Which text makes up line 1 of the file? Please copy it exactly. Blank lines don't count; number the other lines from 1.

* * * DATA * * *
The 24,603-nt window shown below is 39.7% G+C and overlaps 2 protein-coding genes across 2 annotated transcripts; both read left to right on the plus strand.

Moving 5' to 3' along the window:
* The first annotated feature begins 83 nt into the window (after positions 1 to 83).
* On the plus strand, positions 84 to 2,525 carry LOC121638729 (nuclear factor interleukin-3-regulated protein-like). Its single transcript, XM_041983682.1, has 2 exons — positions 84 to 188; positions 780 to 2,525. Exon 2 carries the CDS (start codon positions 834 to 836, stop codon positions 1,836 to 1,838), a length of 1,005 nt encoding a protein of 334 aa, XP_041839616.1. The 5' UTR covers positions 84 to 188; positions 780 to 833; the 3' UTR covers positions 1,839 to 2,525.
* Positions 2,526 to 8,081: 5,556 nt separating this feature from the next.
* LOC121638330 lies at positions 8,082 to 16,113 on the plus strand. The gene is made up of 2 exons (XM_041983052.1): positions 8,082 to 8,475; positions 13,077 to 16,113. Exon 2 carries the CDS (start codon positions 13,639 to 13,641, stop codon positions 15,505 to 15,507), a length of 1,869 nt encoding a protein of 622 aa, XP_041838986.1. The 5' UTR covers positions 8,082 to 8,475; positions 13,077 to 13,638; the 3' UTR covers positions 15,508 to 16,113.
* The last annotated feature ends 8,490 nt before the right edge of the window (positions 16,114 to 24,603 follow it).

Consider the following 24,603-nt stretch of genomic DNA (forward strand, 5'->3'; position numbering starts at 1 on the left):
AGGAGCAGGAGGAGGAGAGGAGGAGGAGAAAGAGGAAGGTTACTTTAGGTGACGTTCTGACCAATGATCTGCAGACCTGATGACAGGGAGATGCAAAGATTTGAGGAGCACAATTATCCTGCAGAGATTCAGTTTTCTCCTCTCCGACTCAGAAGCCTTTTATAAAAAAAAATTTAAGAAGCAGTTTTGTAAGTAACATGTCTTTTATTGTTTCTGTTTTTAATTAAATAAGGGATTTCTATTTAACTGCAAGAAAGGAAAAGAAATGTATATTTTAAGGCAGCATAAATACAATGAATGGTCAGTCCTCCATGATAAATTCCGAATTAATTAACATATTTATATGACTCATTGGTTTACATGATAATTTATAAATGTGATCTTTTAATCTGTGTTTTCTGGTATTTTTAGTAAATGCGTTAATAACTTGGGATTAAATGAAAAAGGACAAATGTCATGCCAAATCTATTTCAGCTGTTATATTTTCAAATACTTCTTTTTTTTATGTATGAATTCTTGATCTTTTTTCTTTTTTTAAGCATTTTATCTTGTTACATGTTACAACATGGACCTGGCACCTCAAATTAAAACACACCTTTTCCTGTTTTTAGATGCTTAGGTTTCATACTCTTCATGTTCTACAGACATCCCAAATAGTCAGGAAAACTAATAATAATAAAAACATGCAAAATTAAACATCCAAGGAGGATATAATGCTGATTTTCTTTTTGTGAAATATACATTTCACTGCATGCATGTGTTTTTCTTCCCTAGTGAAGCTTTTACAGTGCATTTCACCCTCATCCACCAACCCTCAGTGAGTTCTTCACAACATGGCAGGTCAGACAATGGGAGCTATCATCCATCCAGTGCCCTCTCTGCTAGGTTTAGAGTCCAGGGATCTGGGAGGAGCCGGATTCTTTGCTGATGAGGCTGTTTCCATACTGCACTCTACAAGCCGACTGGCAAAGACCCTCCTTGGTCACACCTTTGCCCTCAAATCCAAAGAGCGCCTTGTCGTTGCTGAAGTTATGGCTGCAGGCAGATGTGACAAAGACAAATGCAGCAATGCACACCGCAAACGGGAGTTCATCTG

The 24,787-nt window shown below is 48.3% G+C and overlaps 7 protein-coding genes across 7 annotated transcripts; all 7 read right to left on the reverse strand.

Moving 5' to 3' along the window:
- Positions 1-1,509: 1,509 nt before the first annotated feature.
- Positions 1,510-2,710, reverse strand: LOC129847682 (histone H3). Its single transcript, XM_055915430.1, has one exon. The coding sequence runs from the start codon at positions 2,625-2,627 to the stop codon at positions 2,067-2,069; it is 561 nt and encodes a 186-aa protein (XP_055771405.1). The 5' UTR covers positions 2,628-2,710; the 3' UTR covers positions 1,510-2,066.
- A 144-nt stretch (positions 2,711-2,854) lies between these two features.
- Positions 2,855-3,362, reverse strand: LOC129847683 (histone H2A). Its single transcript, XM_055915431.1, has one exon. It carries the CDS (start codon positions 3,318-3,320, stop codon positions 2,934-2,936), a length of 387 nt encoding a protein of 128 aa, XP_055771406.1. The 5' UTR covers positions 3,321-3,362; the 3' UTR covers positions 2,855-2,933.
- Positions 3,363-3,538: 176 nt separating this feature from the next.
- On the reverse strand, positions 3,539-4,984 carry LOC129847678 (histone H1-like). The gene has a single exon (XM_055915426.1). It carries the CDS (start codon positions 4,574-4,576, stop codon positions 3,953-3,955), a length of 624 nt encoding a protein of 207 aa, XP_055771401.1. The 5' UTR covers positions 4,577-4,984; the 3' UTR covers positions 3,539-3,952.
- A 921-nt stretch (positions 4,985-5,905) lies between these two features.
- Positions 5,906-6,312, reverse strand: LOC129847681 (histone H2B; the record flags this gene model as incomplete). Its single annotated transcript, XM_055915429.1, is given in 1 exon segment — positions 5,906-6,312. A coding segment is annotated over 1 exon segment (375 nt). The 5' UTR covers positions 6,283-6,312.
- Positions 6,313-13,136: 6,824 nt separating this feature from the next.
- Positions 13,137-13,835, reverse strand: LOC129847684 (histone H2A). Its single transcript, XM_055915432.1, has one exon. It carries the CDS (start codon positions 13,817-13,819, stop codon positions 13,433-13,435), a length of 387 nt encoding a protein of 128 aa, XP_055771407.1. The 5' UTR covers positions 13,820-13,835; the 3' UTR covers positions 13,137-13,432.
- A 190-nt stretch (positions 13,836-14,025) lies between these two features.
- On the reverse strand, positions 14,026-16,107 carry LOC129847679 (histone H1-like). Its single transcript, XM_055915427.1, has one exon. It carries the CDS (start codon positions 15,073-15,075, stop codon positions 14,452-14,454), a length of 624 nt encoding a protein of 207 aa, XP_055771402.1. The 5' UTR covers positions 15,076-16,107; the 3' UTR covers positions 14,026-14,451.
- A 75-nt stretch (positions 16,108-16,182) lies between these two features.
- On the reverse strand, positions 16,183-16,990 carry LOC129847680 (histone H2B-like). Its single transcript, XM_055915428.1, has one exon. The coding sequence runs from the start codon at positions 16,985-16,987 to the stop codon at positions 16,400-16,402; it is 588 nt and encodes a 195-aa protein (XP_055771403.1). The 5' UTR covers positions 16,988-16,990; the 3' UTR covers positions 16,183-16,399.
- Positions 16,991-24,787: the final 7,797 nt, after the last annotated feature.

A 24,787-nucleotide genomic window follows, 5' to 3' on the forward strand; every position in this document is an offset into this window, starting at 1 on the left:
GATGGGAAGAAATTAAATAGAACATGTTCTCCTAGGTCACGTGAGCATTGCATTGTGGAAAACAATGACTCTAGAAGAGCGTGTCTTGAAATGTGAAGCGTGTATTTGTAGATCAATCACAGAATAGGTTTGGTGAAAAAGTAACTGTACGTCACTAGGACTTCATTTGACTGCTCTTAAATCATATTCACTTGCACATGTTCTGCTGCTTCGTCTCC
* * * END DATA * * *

The 24,603-nt window shown below is 39.7% G+C and overlaps 2 protein-coding genes across 2 annotated transcripts; both read left to right on the plus strand.